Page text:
‘Tribes on the Edge’ is an Enlightening Watch—Director Céline Cousteau’s Answer to a Plea for Help

Director, producer, and co-writer Céline Cousteau’s new documentary, Tribes on the Edge, is a plea for Brazil’s indigenous people, who are afraid of becoming extinct. The film is a stark eye-opener that draws our attention to a beautiful rainforest that harbors severe problems for the Javari tribespeople. (SYJ:4.5/5)

‘The Photograph’ is a Testament to the Power of Gesture

A prostitute struggles to save money for her far-away family while suffering gross mistreatment from her pimp. When she moves into an aging photographer’s spare room, she finds herself growing to care for her new landlord. Through their newfound friendship, the two are both able to heal emotionally and spiritually. Indonesian director Nan Triveni Achnas delivers a film that deftly expresses pain, sorrow, love, and care. The Photograph’s (2007) main actors execute their scenes with poignancy. (RMM: 3/5)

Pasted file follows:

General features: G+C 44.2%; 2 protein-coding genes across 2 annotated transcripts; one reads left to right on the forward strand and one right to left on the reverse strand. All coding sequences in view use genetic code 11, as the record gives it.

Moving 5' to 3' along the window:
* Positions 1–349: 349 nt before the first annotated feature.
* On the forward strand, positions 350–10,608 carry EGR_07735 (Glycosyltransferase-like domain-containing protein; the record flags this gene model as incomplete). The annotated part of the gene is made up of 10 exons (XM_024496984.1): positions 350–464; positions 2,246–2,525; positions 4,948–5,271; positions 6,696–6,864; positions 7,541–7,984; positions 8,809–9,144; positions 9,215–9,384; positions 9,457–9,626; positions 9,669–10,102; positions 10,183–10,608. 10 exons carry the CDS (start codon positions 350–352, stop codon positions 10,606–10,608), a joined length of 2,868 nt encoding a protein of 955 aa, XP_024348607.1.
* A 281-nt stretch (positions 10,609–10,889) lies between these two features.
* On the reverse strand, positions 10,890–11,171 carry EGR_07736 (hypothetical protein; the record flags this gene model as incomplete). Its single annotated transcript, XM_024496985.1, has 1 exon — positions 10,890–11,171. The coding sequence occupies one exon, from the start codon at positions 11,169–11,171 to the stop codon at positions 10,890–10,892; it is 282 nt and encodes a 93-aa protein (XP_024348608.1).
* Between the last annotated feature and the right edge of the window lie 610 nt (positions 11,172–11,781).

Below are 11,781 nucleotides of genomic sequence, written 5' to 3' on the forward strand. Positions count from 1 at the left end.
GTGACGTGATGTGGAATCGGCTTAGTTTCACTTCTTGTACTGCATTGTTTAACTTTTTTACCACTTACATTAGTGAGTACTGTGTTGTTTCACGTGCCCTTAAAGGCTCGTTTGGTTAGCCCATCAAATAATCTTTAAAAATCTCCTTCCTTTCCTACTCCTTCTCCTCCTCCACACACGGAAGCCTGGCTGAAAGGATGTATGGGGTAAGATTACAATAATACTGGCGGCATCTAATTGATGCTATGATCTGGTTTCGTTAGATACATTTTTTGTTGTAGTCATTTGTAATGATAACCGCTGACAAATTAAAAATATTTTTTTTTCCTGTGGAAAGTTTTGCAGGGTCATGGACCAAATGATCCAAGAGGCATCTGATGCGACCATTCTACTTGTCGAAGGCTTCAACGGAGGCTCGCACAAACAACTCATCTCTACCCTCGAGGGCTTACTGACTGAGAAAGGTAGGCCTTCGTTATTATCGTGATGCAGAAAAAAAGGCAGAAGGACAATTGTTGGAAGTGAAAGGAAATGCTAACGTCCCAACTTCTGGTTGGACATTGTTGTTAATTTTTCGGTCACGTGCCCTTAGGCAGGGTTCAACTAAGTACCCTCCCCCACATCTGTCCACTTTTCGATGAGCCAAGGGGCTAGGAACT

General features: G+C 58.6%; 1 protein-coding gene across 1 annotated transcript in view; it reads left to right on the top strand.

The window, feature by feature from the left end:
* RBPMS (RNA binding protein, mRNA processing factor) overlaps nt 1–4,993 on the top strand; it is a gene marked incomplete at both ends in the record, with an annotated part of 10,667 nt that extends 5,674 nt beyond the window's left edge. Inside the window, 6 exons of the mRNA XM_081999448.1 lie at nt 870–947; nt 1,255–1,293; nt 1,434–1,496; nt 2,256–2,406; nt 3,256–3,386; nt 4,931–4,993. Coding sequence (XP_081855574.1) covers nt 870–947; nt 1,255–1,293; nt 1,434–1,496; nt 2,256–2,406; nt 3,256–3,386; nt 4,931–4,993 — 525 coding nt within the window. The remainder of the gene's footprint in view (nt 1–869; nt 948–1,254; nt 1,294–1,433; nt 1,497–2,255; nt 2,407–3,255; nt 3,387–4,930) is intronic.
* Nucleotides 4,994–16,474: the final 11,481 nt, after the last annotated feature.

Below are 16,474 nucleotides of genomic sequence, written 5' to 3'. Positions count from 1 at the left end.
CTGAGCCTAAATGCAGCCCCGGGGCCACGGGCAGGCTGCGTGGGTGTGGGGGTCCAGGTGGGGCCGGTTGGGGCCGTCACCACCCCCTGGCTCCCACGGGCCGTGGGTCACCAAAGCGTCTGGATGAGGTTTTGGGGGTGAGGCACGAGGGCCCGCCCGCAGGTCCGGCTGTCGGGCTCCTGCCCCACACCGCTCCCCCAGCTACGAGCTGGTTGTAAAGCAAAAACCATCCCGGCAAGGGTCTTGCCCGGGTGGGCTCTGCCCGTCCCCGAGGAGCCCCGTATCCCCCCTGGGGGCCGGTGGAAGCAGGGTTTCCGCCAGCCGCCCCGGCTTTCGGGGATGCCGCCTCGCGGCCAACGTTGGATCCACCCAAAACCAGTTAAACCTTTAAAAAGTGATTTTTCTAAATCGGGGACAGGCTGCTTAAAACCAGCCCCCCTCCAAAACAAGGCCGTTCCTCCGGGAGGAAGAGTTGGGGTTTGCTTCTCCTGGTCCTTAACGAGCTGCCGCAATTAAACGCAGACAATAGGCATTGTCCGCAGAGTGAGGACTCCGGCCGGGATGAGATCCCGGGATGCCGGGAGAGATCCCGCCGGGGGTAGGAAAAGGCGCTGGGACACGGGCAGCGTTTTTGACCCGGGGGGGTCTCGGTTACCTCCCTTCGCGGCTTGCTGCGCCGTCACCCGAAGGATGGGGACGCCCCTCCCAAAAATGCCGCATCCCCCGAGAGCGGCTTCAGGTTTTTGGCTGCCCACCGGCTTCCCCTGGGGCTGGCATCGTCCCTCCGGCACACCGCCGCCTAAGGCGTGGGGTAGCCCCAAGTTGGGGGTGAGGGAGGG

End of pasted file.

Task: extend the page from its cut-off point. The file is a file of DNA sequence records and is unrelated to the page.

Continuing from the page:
Norwegian Favorite ‘Fools in the Mountains’ is a Situational Comedic Treat

When two guests identical in appearance but opposite in nature arrive at the Hurumhei Hotel, the receptionist – and the other guests – confuse them for the same person. Normally a sharp-minded hard worker, the receptionist believes he is going insane. Meanwhile, the hotel manager’s daughter disguises herself as a bellhop to prove to her parents that she isn’t a spoiled child. One of the most famous Norwegian films, Edith Carlmar’s situational comedy Fools in the Mountains (1957) (in Norwegian, Fjols til fjells) entertains while offering a glimpse into Norwegian culture. (RMM: 4/5)

‘Very Annie Mary’ Charms Us With the Awkward yet Compassionate Nature of its Titular Heroine